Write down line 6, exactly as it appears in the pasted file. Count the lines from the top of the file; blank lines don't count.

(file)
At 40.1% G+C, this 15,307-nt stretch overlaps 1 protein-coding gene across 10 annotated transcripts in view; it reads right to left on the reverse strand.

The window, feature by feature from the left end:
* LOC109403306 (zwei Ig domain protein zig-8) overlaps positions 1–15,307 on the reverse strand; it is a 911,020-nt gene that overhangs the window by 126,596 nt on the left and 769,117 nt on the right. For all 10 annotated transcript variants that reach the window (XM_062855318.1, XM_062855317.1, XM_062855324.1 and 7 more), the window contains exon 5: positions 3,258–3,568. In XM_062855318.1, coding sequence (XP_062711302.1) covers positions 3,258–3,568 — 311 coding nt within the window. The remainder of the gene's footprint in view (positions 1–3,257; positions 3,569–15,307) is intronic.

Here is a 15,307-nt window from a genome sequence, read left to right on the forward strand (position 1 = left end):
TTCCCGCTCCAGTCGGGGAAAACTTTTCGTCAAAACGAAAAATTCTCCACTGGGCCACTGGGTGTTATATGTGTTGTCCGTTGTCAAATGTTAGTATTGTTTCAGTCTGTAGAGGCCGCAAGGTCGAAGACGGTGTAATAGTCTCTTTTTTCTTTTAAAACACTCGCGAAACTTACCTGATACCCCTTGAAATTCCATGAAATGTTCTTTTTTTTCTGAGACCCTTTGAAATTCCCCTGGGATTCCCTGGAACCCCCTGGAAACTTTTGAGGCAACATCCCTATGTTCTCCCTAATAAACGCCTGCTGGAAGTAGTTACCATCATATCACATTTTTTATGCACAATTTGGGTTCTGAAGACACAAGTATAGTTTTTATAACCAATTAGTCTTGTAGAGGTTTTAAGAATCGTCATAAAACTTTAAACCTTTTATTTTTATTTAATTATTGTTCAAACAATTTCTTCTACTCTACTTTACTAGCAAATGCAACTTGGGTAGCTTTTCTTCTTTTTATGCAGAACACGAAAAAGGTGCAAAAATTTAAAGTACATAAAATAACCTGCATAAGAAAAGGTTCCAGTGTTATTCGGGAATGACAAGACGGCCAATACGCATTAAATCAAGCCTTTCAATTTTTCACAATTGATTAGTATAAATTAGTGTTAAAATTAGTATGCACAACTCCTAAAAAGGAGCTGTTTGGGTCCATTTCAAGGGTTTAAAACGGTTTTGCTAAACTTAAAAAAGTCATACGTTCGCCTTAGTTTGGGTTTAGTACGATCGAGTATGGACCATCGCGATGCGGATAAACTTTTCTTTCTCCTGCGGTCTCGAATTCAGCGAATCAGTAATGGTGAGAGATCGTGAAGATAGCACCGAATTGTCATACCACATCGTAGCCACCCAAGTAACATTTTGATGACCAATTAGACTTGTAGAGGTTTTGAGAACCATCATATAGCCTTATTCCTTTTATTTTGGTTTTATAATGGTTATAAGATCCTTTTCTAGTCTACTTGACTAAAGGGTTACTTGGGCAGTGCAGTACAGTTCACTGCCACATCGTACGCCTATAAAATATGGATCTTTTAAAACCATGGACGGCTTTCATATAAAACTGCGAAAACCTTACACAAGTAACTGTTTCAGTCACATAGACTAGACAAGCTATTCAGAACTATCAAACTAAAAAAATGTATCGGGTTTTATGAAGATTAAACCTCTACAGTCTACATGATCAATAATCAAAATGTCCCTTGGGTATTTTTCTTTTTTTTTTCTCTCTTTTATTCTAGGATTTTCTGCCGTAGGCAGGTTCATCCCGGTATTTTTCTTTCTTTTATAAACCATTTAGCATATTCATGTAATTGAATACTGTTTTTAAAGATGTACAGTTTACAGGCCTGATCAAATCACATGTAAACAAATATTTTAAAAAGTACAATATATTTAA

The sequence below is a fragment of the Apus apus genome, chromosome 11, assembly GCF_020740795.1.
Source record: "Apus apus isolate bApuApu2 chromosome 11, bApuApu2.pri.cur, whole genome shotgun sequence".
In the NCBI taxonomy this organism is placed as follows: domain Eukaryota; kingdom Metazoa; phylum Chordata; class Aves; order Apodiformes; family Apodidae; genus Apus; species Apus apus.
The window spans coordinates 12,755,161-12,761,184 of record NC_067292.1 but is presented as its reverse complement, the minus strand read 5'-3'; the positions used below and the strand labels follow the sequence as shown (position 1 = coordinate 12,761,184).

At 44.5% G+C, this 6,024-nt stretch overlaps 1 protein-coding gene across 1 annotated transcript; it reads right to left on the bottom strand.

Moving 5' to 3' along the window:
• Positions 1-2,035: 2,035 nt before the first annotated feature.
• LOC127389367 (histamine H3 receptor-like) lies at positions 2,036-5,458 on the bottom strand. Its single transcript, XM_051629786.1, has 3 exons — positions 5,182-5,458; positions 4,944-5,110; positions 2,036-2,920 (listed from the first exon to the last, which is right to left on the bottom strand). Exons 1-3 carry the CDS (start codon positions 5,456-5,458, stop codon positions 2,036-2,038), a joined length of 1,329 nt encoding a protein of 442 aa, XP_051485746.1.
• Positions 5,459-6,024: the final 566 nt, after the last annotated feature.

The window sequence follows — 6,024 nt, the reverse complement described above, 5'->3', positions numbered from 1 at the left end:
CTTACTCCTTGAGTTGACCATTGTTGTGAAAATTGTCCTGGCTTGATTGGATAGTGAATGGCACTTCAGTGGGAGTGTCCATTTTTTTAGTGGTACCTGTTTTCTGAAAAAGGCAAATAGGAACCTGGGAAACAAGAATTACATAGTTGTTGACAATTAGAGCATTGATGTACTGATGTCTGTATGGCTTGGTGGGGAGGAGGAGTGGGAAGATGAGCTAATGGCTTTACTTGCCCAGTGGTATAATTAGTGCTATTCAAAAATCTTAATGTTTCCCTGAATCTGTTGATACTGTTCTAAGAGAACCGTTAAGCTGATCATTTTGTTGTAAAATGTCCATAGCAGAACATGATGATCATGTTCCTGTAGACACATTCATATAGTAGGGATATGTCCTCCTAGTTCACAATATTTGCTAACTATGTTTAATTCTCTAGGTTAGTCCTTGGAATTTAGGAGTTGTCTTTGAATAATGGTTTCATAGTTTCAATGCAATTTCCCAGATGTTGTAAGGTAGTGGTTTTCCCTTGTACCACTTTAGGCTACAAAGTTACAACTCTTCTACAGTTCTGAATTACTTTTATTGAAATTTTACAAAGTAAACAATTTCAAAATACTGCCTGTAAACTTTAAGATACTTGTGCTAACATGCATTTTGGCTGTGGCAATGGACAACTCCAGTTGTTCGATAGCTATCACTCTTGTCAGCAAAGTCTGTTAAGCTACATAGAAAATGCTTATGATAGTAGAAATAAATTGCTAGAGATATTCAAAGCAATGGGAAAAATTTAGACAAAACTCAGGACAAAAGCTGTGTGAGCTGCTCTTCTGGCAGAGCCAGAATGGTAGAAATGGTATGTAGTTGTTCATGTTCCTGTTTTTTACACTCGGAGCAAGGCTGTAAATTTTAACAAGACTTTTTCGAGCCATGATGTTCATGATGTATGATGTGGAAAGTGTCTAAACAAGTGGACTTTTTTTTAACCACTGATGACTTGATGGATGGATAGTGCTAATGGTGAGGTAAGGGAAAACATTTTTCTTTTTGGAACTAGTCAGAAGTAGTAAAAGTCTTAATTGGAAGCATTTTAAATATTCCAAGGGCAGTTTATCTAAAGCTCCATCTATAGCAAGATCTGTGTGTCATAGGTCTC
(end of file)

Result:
The sequence below is a fragment of the Apus apus genome, chromosome 11, assembly GCF_020740795.1.